Active Radicals

You’ve decided change isn’t possible thru the system and you’re doing something about it. Maybe you’re schooling your own kids, maybe you’ve set up an alternate justice system (common in many countries that suffer from anarchy or government failure), maybe you’ve gone off the grid and grow your own food.

Here, there are degrees as well. Say you create your own political party and it takes off (the Pirate Party in Sweden, for example). That indicates some faith that the change is possible thru the system, but you’ve chosen to create a new part of the system. In America, if you really believe in third parties, that’s fairly radical, given how long it’s been since any third party did more than act as a spoiler.

The key feature of an active radical is that they are trying to create change, but are trying to do it either outside the system, or by taking control of part of the system and then changing it. (The takeover of the Republican party, for example. The Netroots tried to take over Democrats in the 2000s and failed.)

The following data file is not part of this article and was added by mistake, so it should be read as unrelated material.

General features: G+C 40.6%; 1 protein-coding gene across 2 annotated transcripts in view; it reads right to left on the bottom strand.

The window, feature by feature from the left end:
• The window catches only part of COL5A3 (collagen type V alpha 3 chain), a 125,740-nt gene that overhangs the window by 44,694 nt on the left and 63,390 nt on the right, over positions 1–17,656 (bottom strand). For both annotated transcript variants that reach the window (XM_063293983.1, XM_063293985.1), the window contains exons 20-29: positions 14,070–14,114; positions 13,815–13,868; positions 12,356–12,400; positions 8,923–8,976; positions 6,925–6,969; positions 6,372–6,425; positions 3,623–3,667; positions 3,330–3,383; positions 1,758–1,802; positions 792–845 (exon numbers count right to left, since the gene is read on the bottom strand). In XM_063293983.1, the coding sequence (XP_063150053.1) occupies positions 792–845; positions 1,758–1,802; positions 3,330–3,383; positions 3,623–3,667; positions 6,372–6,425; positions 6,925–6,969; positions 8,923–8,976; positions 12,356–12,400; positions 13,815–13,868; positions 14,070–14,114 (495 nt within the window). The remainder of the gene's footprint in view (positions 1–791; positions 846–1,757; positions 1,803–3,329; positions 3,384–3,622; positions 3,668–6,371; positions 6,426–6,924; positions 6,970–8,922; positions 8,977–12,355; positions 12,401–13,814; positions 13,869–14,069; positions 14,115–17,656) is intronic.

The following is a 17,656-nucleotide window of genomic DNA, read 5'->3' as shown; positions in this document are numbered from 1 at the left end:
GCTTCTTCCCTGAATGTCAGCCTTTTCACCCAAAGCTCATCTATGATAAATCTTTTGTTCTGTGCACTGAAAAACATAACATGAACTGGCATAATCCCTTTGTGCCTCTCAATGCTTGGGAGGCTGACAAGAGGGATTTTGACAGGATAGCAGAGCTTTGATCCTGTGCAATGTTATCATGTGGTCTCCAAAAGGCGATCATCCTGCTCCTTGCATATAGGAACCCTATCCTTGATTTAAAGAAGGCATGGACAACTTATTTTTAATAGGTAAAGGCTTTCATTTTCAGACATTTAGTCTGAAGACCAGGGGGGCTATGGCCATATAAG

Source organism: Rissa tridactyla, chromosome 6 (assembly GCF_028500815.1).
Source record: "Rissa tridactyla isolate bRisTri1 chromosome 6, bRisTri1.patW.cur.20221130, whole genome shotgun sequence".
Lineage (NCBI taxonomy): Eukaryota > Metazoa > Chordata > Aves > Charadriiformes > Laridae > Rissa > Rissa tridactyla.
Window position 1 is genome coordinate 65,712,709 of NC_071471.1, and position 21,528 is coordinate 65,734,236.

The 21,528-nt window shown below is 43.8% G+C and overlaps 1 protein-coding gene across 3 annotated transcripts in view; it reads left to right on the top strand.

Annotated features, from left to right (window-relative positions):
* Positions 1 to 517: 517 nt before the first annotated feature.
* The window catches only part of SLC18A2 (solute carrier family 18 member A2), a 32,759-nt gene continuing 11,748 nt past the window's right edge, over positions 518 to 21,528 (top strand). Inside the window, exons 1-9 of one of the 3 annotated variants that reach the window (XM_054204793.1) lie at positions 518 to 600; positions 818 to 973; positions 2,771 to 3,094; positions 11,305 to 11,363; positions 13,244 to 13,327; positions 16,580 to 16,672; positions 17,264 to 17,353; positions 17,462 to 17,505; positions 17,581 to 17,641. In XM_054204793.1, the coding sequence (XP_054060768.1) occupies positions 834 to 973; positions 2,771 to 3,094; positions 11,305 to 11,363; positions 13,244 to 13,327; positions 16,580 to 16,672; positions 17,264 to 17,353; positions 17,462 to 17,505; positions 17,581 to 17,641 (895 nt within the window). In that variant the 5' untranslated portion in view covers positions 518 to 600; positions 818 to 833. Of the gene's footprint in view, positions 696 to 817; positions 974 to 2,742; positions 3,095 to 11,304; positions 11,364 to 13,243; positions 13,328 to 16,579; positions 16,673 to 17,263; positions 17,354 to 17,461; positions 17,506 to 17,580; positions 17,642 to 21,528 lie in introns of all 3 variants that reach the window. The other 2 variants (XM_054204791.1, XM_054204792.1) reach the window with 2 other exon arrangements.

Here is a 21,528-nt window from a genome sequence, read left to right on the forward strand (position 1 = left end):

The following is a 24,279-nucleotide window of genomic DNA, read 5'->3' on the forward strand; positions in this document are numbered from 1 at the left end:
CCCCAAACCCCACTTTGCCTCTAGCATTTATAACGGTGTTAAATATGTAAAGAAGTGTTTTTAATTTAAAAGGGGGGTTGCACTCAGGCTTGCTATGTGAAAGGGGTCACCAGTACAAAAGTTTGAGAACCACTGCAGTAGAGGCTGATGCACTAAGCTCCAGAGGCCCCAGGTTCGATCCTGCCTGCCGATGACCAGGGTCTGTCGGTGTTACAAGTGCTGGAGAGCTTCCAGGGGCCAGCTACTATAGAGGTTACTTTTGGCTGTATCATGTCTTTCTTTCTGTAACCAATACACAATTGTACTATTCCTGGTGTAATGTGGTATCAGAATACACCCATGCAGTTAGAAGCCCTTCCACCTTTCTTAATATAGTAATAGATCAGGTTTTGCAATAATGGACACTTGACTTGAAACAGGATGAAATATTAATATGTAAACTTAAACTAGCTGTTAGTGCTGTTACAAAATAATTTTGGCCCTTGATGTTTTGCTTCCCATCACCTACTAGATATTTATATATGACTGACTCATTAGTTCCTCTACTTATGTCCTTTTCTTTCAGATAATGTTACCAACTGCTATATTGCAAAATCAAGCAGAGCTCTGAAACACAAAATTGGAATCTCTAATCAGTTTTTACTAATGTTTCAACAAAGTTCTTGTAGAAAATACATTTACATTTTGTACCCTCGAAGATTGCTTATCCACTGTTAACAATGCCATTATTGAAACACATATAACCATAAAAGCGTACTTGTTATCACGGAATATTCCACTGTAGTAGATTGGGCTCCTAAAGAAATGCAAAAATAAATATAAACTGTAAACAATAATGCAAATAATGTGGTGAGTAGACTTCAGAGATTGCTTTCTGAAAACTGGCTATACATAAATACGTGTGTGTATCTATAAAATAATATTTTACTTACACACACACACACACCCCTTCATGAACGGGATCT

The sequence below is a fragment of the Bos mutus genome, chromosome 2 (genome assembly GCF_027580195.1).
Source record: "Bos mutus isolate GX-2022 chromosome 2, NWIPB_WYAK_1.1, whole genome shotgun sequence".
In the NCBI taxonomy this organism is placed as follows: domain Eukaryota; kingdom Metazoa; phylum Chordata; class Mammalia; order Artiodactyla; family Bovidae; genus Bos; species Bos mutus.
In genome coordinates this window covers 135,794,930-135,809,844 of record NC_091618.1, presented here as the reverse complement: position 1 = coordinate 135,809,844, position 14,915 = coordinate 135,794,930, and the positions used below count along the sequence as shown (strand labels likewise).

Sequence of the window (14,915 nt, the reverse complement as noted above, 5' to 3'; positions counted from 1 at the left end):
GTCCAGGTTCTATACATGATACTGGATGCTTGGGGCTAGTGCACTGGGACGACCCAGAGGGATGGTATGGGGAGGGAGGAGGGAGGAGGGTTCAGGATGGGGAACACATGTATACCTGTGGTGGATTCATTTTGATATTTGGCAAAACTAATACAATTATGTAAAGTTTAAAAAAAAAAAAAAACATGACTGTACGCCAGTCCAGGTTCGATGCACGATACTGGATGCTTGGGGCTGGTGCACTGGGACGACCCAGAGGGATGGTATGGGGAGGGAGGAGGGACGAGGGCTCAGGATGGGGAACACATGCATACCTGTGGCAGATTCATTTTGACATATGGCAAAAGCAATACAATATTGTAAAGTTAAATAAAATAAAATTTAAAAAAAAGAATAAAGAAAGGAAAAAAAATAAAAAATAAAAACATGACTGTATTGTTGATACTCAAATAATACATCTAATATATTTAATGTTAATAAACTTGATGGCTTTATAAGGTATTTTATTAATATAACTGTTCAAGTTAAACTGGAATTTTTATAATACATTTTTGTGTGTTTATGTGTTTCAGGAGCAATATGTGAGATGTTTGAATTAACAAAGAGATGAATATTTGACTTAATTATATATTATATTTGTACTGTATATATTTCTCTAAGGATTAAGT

Violent Radicals

A violent radical has decided that change will only come thru violence and has decided to apply that violence themselves or actively support those who do. Most readers’ minds will leap to Muslim radicals of various stripes, but much of union history is full of violent radicals: willing to fight the police or even the army toe-to-toe. Maidan protestors in Ukraine who engaged in violence qualify, and if the Bundy ranch protesters were serious about fighting, so did they. The Black Bloc members who aren’t police plants are another example.